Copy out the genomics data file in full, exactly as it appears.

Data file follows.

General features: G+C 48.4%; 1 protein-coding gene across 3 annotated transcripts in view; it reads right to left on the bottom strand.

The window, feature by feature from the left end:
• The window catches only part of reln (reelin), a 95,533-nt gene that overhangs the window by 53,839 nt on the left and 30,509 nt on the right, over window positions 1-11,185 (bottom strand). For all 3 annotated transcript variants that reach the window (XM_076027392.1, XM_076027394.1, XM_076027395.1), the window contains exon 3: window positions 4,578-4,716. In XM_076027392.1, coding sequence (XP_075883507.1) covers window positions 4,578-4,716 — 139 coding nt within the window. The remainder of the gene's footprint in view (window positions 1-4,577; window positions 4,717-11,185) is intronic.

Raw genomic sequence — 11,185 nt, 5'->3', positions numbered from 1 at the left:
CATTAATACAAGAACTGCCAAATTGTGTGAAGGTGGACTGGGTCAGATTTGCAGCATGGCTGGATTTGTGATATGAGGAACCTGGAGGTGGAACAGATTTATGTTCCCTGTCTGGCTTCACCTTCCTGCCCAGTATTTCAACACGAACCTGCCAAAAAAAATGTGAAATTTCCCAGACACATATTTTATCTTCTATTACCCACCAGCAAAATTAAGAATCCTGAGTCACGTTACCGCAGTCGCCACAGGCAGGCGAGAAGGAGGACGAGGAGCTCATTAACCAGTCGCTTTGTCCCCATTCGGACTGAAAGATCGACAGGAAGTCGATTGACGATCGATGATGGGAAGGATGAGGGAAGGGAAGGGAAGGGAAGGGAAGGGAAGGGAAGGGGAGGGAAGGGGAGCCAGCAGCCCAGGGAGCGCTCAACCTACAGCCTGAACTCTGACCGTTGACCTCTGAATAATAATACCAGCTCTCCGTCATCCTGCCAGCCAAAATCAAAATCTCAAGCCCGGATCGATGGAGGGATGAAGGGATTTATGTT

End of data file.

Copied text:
General features: G+C 48.4%; 1 protein-coding gene across 3 annotated transcripts in view; it reads right to left on the bottom strand.

The window, feature by feature from the left end:
• The window catches only part of reln (reelin), a 95,533-nt gene that overhangs the window by 53,839 nt on the left and 30,509 nt on the right, over window positions 1-11,185 (bottom strand). For all 3 annotated transcript variants that reach the window (XM_076027392.1, XM_076027394.1, XM_076027395.1), the window contains exon 3: window positions 4,578-4,716. In XM_076027392.1, coding sequence (XP_075883507.1) covers window positions 4,578-4,716 — 139 coding nt within the window. The remainder of the gene's footprint in view (window positions 1-4,577; window positions 4,717-11,185) is intronic.

Raw genomic sequence — 11,185 nt, 5'->3', positions numbered from 1 at the left:
CATTAATACAAGAACTGCCAAATTGTGTGAAGGTGGACTGGGTCAGATTTGCAGCATGGCTGGATTTGTGATATGAGGAACCTGGAGGTGGAACAGATTTATGTTCCCTGTCTGGCTTCACCTTCCTGCCCAGTATTTCAACACGAACCTGCCAAAAAAAATGTGAAATTTCCCAGACACATATTTTATCTTCTATTACCCACCAGCAAAATTAAGAATCCTGAGTCACGTTACCGCAGTCGCCACAGGCAGGCGAGAAGGAGGACGAGGAGCTCATTAACCAGTCGCTTTGTCCCCATTCGGACTGAAAGATCGACAGGAAGTCGATTGACGATCGATGATGGGAAGGATGAGGGAAGGGAAGGGAAGGGAAGGGAAGGGAAGGGAAGGGGAGGGAAGGGGAGCCAGCAGCCCAGGGAGCGCTCAACCTACAGCCTGAACTCTGACCGTTGACCTCTGAATAATAATACCAGCTCTCCGTCATCCTGCCAGCCAAAATCAAAATCTCAAGCCCGGATCGATGGAGGGATGAAGGGATTTATGTT